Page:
• For example, you could say something like, “When you yell at me about not doing my chores but don’t yell at my sister, it makes me feel hurt. I feel like we aren’t getting the same treatment around the house, which is unfair.”
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Use “I” language.

  1. Center the problems around how you’re feeling.
    Instead of blaming your family members or calling them out, try to use “I” statements as much as possible. This can help people feel less defensive and more able to work through issues with you.[8]
    • For example, instead of saying, “You yell at me too much,” you could say, “When you yell at me, I feel afraid.”
    • Or, instead of saying, “You never listen to me,” you could say, “When you talk over me, it makes me feel like I don’t have a say in what the family does.”

Try not to take sides.

  1. If you’re not directly involved in the fight, keep your position neutral.
    Picking sides between parents, siblings, or extended family members will only make the problem worse.[9] Listen to what everyone has to say, and try to offer unbiased advice.[10]
    • It can be tough not to take sides, especially if you actually think one person is in the right. If you’re an adult in the household, consider calling in an outside mediator, like a mental health professional.
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Come up with a resolution.

  1. It’s time to express what you need in the future.
    Try to come up with something that everyone in the family is okay with. If you can’t come up with a perfect solution, pick something that everyone can compromise on, even if it’s a little bit inconvenient.[11]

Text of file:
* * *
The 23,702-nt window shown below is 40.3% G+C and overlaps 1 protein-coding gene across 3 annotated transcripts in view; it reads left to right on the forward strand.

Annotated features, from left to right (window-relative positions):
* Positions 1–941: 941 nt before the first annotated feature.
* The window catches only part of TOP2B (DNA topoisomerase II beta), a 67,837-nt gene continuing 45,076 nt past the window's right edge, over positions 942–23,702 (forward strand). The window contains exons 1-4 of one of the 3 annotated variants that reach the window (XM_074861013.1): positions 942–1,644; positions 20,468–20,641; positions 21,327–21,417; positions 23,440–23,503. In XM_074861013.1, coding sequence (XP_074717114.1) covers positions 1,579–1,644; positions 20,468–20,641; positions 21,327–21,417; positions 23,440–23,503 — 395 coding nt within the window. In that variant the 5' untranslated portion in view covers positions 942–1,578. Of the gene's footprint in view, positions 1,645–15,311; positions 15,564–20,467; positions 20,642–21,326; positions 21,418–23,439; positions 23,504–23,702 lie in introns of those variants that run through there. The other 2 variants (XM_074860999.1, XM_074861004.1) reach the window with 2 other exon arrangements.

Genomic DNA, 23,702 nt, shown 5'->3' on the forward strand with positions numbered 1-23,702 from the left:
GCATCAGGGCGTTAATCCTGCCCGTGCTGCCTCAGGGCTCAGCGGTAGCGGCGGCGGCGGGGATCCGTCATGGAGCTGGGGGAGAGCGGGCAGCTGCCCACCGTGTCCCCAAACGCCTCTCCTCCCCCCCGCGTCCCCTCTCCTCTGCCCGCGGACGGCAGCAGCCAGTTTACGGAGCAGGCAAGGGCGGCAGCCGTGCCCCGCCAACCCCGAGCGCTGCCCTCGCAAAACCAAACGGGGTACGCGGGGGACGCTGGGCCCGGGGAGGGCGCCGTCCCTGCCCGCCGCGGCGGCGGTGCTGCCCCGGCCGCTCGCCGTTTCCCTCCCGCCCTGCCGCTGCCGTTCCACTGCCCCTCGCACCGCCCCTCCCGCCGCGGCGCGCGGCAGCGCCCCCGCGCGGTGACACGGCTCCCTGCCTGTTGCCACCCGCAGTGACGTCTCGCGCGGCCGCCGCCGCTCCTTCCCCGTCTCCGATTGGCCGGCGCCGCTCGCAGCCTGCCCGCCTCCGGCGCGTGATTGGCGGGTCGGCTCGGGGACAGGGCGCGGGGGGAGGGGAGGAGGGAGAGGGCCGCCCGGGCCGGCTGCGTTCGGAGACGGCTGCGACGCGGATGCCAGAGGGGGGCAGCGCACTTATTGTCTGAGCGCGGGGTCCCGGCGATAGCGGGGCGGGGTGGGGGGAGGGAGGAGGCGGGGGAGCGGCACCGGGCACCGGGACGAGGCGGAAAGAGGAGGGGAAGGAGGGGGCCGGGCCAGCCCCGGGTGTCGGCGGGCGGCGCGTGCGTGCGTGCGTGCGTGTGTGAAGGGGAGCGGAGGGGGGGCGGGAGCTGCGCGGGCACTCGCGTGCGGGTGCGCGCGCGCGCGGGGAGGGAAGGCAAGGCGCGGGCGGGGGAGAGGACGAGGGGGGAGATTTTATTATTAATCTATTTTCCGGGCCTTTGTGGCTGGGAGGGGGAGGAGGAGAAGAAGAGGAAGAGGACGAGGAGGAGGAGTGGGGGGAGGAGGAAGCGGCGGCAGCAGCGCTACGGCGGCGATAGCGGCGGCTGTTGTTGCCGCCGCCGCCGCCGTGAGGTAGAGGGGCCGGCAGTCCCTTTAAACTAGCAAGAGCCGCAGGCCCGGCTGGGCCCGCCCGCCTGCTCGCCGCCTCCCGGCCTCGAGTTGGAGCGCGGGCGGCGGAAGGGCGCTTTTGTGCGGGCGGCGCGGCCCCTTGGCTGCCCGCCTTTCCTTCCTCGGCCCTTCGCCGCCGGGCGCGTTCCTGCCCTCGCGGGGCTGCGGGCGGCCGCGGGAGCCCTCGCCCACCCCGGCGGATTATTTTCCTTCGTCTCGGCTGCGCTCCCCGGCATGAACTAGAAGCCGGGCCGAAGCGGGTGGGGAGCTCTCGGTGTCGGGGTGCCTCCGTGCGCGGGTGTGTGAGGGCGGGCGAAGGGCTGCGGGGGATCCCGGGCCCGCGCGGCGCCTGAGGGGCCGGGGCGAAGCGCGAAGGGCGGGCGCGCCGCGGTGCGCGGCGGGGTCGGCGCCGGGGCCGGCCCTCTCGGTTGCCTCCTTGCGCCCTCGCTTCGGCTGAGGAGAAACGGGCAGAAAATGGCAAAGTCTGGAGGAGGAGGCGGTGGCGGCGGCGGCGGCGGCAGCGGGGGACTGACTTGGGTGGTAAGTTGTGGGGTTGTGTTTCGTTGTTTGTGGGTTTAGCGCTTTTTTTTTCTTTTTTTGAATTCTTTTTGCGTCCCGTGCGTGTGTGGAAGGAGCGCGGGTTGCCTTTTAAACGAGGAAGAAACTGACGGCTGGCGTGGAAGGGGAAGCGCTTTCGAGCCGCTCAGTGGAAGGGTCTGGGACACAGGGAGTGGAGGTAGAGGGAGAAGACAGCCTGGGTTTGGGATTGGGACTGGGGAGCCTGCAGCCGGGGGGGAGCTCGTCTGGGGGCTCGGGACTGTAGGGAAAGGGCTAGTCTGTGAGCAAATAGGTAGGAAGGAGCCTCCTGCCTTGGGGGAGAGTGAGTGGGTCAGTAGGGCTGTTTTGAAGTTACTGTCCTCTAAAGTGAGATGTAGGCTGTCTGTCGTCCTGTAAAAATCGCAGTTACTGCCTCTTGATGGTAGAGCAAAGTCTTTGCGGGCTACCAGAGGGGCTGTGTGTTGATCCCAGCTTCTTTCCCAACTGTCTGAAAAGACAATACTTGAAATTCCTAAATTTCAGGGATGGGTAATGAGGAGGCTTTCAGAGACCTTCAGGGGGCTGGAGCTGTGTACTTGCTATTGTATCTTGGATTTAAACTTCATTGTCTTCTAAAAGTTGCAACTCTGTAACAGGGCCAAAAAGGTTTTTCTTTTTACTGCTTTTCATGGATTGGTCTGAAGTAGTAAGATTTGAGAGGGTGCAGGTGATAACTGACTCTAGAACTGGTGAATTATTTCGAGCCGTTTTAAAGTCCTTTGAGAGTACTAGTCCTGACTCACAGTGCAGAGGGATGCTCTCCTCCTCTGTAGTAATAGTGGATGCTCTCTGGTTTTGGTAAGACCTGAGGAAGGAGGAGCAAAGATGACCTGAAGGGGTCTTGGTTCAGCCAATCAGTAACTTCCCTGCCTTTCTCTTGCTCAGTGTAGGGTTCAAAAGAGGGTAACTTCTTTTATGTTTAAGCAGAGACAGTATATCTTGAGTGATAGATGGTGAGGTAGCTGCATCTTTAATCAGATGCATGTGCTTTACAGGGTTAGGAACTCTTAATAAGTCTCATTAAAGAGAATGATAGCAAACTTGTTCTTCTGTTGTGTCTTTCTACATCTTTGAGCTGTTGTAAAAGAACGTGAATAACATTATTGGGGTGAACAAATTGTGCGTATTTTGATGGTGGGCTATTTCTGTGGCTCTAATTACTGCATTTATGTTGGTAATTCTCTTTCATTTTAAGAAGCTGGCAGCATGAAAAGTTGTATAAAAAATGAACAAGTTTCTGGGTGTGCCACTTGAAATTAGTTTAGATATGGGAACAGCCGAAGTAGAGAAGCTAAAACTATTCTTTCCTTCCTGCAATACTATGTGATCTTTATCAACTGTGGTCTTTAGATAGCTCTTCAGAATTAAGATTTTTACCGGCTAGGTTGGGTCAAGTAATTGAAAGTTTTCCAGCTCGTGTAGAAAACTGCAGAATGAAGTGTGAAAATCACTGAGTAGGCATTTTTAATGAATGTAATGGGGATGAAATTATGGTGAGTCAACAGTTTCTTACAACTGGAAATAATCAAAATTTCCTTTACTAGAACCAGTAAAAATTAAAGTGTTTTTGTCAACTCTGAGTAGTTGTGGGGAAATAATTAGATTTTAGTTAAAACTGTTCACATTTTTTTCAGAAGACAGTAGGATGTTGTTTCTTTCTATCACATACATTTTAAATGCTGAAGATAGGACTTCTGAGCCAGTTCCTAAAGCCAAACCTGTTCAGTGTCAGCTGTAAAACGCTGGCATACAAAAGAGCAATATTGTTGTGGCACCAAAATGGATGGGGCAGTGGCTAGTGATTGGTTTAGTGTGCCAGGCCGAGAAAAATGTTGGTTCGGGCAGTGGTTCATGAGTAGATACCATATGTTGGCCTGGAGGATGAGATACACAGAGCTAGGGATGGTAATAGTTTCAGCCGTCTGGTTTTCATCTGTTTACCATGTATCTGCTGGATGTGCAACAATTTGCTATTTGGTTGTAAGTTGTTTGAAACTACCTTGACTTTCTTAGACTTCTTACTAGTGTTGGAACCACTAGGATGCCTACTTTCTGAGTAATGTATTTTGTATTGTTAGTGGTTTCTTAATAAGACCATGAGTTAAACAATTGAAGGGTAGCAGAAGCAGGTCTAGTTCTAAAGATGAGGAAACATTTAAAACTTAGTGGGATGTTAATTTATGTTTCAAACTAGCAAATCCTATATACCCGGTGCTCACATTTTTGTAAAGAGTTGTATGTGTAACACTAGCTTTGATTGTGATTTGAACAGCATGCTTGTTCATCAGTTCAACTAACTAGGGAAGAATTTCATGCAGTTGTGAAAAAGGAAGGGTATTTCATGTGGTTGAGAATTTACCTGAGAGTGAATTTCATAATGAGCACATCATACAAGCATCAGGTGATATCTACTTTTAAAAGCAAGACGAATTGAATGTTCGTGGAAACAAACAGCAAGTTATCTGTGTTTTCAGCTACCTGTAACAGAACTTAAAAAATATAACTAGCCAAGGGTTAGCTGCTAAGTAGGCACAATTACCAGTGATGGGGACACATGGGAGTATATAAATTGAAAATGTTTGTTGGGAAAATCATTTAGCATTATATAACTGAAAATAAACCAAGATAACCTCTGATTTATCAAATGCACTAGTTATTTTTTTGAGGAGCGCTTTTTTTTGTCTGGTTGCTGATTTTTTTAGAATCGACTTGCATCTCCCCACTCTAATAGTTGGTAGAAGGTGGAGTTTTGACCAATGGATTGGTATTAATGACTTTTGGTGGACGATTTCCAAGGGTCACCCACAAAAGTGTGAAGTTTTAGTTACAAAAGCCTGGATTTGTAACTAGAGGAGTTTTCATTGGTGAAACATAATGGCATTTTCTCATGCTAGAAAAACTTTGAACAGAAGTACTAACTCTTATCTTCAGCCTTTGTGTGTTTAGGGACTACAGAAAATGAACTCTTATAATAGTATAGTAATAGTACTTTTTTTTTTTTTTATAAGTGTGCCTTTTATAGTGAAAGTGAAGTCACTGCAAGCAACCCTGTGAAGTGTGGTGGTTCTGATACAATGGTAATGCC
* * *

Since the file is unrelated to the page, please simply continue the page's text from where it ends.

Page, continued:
• For example, if you and your siblings fight over the bathroom in the morning, consider setting a bathroom schedule with allotted time limits.
    • If you’re not directly involved in the fight, you might not be able to come up with a resolution, and that’s okay. Encourage your other family members to come up with something that everyone can be happy with.[12]

Leave the area if things get heated.

  1. Family fights can turn ugly pretty quickly.
    If anyone starts to yell, scream, or get physical with each other, take that as your cue to get out of there. Let everyone know that you can reconvene when they all agree to be civil and polite with each other.[13]
    • If you’re a kid and you feel like you’re in danger, talk to a trusted adult, like a teacher or a guidance counselor. They can help you figure out what to do next.
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Talk with a mental health professional if you need to.

  1. Sometimes, you and your family can’t come up with a resolution.
    If you’re an adult in the household, consider talking to a family therapist. They can help you work through your issues in a calm, civilized manner to reach a solution that works for everyone.[14]
    • You can also talk to a therapist one on one to come up with ways to work through family issues. This is a great option if your family is opposed to therapy or you don’t live in the same area as them.